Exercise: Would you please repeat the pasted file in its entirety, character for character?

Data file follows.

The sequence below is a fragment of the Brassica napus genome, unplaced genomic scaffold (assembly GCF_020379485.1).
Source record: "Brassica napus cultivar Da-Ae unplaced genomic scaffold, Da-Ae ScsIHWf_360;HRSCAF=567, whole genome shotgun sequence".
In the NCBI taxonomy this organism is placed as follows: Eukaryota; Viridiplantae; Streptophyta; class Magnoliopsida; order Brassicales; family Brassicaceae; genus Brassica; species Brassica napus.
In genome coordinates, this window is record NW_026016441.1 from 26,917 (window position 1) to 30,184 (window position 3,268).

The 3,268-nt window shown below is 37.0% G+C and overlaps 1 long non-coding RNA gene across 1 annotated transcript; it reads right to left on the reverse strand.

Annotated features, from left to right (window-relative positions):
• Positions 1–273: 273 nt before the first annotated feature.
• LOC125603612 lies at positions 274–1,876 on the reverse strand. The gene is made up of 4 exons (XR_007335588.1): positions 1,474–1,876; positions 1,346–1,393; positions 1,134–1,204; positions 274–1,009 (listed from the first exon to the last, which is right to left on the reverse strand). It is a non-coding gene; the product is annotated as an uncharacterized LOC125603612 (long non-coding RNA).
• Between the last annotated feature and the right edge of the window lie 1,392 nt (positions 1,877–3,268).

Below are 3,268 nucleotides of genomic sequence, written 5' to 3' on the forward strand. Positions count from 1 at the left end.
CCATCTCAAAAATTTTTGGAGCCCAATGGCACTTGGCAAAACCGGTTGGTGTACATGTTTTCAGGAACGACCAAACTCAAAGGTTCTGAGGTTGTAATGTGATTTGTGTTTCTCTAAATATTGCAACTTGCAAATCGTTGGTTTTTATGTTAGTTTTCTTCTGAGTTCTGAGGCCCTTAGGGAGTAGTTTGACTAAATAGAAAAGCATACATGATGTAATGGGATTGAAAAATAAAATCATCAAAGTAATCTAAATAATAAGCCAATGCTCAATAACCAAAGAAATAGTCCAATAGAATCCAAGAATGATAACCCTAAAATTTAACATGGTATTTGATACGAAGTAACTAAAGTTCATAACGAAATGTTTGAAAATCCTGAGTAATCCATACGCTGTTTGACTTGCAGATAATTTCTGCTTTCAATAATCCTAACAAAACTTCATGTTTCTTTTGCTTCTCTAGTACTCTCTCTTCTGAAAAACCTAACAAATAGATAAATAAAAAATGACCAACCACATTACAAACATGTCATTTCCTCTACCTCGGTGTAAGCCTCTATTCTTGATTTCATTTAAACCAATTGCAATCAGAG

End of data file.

The sequence below is a fragment of the Brassica napus genome, unplaced genomic scaffold (assembly GCF_020379485.1).
Source record: "Brassica napus cultivar Da-Ae unplaced genomic scaffold, Da-Ae ScsIHWf_360;HRSCAF=567, whole genome shotgun sequence".
In the NCBI taxonomy this organism is placed as follows: Eukaryota; Viridiplantae; Streptophyta; class Magnoliopsida; order Brassicales; family Brassicaceae; genus Brassica; species Brassica napus.
In genome coordinates, this window is record NW_026016441.1 from 26,917 (window position 1) to 30,184 (window position 3,268).

The 3,268-nt window shown below is 37.0% G+C and overlaps 1 long non-coding RNA gene across 1 annotated transcript; it reads right to left on the reverse strand.

Annotated features, from left to right (window-relative positions):
• Positions 1–273: 273 nt before the first annotated feature.
• LOC125603612 lies at positions 274–1,876 on the reverse strand. The gene is made up of 4 exons (XR_007335588.1): positions 1,474–1,876; positions 1,346–1,393; positions 1,134–1,204; positions 274–1,009 (listed from the first exon to the last, which is right to left on the reverse strand). It is a non-coding gene; the product is annotated as an uncharacterized LOC125603612 (long non-coding RNA).
• Between the last annotated feature and the right edge of the window lie 1,392 nt (positions 1,877–3,268).

Below are 3,268 nucleotides of genomic sequence, written 5' to 3' on the forward strand. Positions count from 1 at the left end.
CCATCTCAAAAATTTTTGGAGCCCAATGGCACTTGGCAAAACCGGTTGGTGTACATGTTTTCAGGAACGACCAAACTCAAAGGTTCTGAGGTTGTAATGTGATTTGTGTTTCTCTAAATATTGCAACTTGCAAATCGTTGGTTTTTATGTTAGTTTTCTTCTGAGTTCTGAGGCCCTTAGGGAGTAGTTTGACTAAATAGAAAAGCATACATGATGTAATGGGATTGAAAAATAAAATCATCAAAGTAATCTAAATAATAAGCCAATGCTCAATAACCAAAGAAATAGTCCAATAGAATCCAAGAATGATAACCCTAAAATTTAACATGGTATTTGATACGAAGTAACTAAAGTTCATAACGAAATGTTTGAAAATCCTGAGTAATCCATACGCTGTTTGACTTGCAGATAATTTCTGCTTTCAATAATCCTAACAAAACTTCATGTTTCTTTTGCTTCTCTAGTACTCTCTCTTCTGAAAAACCTAACAAATAGATAAATAAAAAATGACCAACCACATTACAAACATGTCATTTCCTCTACCTCGGTGTAAGCCTCTATTCTTGATTTCATTTAAACCAATTGCAATCAGAG